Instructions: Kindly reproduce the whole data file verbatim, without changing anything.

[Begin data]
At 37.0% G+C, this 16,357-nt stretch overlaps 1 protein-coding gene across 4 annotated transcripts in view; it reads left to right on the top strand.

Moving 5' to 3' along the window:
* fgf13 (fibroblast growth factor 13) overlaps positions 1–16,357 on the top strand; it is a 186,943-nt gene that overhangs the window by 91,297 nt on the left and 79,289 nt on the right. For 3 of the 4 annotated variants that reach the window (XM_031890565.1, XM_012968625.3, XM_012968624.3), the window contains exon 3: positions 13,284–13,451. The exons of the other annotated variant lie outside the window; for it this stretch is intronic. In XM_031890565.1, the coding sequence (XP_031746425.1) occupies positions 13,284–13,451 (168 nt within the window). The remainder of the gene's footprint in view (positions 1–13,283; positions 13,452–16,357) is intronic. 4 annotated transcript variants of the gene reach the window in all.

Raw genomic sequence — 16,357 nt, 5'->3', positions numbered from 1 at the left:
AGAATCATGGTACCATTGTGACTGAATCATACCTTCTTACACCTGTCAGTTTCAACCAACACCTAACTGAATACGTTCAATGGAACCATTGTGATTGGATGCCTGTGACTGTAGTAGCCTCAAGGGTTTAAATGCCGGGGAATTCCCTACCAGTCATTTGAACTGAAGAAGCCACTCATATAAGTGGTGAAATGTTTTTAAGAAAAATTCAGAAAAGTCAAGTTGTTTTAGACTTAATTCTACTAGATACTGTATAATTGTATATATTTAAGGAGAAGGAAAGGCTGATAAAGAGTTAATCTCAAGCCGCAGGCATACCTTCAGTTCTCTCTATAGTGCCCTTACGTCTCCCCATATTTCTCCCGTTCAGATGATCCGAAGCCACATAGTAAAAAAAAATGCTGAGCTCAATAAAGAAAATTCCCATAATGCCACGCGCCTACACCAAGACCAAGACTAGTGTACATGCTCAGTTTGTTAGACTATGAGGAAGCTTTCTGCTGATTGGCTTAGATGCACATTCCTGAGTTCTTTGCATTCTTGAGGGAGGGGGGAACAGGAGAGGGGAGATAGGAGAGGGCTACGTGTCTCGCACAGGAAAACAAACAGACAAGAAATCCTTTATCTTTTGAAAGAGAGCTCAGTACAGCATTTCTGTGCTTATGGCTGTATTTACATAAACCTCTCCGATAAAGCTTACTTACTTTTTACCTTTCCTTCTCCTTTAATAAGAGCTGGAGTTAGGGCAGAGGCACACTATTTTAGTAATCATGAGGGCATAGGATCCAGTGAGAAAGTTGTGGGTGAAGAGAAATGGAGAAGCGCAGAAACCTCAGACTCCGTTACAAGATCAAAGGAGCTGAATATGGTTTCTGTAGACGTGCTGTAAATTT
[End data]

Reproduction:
At 37.0% G+C, this 16,357-nt stretch overlaps 1 protein-coding gene across 4 annotated transcripts in view; it reads left to right on the top strand.

Moving 5' to 3' along the window:
* fgf13 (fibroblast growth factor 13) overlaps positions 1–16,357 on the top strand; it is a 186,943-nt gene that overhangs the window by 91,297 nt on the left and 79,289 nt on the right. For 3 of the 4 annotated variants that reach the window (XM_031890565.1, XM_012968625.3, XM_012968624.3), the window contains exon 3: positions 13,284–13,451. The exons of the other annotated variant lie outside the window; for it this stretch is intronic. In XM_031890565.1, the coding sequence (XP_031746425.1) occupies positions 13,284–13,451 (168 nt within the window). The remainder of the gene's footprint in view (positions 1–13,283; positions 13,452–16,357) is intronic. 4 annotated transcript variants of the gene reach the window in all.

Raw genomic sequence — 16,357 nt, 5'->3', positions numbered from 1 at the left:
AGAATCATGGTACCATTGTGACTGAATCATACCTTCTTACACCTGTCAGTTTCAACCAACACCTAACTGAATACGTTCAATGGAACCATTGTGATTGGATGCCTGTGACTGTAGTAGCCTCAAGGGTTTAAATGCCGGGGAATTCCCTACCAGTCATTTGAACTGAAGAAGCCACTCATATAAGTGGTGAAATGTTTTTAAGAAAAATTCAGAAAAGTCAAGTTGTTTTAGACTTAATTCTACTAGATACTGTATAATTGTATATATTTAAGGAGAAGGAAAGGCTGATAAAGAGTTAATCTCAAGCCGCAGGCATACCTTCAGTTCTCTCTATAGTGCCCTTACGTCTCCCCATATTTCTCCCGTTCAGATGATCCGAAGCCACATAGTAAAAAAAAATGCTGAGCTCAATAAAGAAAATTCCCATAATGCCACGCGCCTACACCAAGACCAAGACTAGTGTACATGCTCAGTTTGTTAGACTATGAGGAAGCTTTCTGCTGATTGGCTTAGATGCACATTCCTGAGTTCTTTGCATTCTTGAGGGAGGGGGGAACAGGAGAGGGGAGATAGGAGAGGGCTACGTGTCTCGCACAGGAAAACAAACAGACAAGAAATCCTTTATCTTTTGAAAGAGAGCTCAGTACAGCATTTCTGTGCTTATGGCTGTATTTACATAAACCTCTCCGATAAAGCTTACTTACTTTTTACCTTTCCTTCTCCTTTAATAAGAGCTGGAGTTAGGGCAGAGGCACACTATTTTAGTAATCATGAGGGCATAGGATCCAGTGAGAAAGTTGTGGGTGAAGAGAAATGGAGAAGCGCAGAAACCTCAGACTCCGTTACAAGATCAAAGGAGCTGAATATGGTTTCTGTAGACGTGCTGTAAATTT